Pregnant women infected with COVID-19 are far more likely to require intensive care or die in childbirth compared to pregnant women who do not catch the virus, a new study finds.
Researchers at the Université de Paris studied Covid's impacts on more than 200,000 pregnant women in France during the first wave of the pandemic, from January to June 2020.
Mothers-to-be with Covid were 40 times as likely to die during childbirth compared to those who weren't infected with the virus.
The Covid patients were also more likely to experience pregnancy complications, such as preeclampsia, gestational hypertension and hemorrhages, or end up in ICUs.
The researchers encourage pregnant women to get vaccinated in order to protect them against severe Covid outcomes.
Despite these risks, only 35 percent of pregnant women in the U.S. were fully vaccinated as of November 20, according to the Centers for Disease Control and Prevention (CDC).
Pregnant women infected with Covid face a much higher risk of being admitted to an ICU or dying, a new study finds. Pictured: A mother-to-be receives a Pfizer booster shot in Los Angeles, California, November 2021
More than 147,000 pregnant people have been infected with Covid in the U.S. between January 2020 and November 22, 2021, according to CDC data
Pregnant women are at high risk for severe Covid symptoms, numerous studies have shown in the past year.
Upon contracting the coronavirus, mothers-to-be face increased risks of requiring hospitalization, intensive care, or a ventilator.
These patients also face higher rates of stillbirth, preterm birth and C-sections.
SARS and MERS, two coronaviruses that caused outbreaks earlier in the 21st century, also had negative impacts on maternal and infant outcomes.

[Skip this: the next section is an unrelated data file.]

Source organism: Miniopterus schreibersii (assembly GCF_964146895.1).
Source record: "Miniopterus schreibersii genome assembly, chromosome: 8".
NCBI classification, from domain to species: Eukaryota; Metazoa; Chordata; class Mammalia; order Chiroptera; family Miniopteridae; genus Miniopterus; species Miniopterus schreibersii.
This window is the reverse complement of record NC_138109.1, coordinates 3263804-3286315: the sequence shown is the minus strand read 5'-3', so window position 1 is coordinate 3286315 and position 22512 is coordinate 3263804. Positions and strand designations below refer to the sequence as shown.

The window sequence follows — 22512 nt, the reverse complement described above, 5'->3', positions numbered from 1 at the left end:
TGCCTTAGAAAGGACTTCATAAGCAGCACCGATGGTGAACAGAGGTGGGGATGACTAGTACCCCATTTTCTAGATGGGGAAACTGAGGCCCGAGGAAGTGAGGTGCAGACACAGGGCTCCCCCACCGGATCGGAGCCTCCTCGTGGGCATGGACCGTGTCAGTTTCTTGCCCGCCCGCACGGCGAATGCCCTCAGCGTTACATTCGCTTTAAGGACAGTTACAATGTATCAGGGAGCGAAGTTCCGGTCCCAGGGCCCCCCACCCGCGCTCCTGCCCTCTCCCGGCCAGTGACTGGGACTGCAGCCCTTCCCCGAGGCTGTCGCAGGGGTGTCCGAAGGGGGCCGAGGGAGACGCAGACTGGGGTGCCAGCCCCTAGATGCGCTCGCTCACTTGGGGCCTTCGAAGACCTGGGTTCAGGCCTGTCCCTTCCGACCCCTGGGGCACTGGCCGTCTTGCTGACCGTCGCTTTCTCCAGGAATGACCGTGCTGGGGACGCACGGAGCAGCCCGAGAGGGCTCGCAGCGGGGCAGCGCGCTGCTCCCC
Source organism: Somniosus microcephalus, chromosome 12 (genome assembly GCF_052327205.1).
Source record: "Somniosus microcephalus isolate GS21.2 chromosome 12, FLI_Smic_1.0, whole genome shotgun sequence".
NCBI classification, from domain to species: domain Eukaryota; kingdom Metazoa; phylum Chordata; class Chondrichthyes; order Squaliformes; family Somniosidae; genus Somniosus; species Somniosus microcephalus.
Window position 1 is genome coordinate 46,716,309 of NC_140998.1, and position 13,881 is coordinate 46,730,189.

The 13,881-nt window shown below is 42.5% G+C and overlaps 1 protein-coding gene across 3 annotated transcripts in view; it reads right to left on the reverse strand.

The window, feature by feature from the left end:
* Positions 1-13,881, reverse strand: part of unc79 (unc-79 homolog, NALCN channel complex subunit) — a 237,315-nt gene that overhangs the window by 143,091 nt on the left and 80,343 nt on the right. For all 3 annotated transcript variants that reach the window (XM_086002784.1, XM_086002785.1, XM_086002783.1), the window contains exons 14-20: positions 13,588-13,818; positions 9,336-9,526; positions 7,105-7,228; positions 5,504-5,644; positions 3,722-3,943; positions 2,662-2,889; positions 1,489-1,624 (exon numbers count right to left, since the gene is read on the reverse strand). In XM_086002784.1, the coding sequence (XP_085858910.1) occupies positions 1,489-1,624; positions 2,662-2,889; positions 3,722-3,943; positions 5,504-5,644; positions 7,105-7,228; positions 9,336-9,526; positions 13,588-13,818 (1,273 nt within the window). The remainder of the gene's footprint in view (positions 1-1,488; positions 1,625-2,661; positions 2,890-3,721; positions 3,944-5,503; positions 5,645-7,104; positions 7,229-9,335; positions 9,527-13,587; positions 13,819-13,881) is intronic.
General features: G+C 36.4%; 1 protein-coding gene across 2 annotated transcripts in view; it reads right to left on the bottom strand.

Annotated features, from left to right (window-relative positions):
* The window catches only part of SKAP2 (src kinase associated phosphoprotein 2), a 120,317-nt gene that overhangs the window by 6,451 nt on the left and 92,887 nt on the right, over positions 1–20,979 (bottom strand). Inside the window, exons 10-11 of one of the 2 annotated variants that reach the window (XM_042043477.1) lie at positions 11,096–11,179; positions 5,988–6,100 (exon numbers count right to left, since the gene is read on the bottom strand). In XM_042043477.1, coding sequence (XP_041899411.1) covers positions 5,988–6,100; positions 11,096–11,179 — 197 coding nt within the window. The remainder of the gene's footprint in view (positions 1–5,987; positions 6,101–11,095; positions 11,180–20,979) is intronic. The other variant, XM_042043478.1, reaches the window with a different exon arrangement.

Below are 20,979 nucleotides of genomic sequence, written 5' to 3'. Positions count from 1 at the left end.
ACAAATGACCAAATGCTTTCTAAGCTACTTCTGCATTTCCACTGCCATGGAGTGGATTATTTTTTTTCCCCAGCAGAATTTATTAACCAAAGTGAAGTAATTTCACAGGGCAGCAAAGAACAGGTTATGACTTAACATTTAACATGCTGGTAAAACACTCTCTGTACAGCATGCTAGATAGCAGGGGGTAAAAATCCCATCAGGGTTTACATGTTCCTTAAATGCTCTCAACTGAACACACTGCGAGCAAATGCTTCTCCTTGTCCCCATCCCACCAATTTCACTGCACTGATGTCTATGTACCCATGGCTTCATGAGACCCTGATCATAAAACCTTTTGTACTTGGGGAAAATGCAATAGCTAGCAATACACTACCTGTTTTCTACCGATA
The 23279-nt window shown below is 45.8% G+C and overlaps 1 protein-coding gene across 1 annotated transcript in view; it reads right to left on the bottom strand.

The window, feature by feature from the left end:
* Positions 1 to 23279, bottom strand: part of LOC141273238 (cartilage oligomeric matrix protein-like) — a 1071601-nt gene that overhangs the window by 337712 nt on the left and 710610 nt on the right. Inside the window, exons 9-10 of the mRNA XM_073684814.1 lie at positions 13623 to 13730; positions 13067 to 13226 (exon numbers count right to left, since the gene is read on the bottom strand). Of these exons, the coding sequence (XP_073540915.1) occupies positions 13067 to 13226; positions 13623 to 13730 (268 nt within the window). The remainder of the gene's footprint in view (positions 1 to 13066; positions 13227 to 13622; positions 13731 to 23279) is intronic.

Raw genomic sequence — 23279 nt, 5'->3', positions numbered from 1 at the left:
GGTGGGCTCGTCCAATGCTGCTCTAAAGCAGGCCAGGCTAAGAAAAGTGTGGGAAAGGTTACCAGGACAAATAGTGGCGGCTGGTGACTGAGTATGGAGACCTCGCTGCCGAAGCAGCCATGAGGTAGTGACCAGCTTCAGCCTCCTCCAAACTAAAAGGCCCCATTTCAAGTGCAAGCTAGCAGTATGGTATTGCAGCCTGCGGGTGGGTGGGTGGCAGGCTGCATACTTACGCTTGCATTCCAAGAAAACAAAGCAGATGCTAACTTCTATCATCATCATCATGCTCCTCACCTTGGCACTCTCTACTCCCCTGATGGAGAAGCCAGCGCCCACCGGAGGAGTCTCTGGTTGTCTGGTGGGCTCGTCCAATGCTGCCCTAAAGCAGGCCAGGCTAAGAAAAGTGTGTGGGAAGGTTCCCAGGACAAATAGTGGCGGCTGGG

According to the CDC, more than 147,000 pregnant women in the U.S. have been infected with Covid between January 2020 and November 22, 2021.
Of those patients, 25,000 have been hospitalized and 240 have died.
A new study specifically examines how Covid impacts pregnancy complications, as well as maternal mortality
For the study, published on Tuesday in the open-access journal PLOS Medicine, researchers at the Université de Paris used France's National Health Data System to analyze anonymous health records from all pregnant women hospitalized in the country during the first wave of the pandemic.
In total, the analysis included more than 245,000 births between January and June 2020.
Of those mothers-to-be, 874 (or 0.36 percent) had a Covid diagnosis at the time they gave birth.
By comparing pregnancy outcomes between pregnant women who did and did not have Covid diagnoses, the researchers found that pregnant women were at much higher risk.
'When compared to the non-Covid group, women in the Covid group were associated to an increased frequency of admission to ICU, mortality, preeclampsia/eclampsia, gestational hypertension, postpartum hemorrhage, spontaneous and induced preterm and very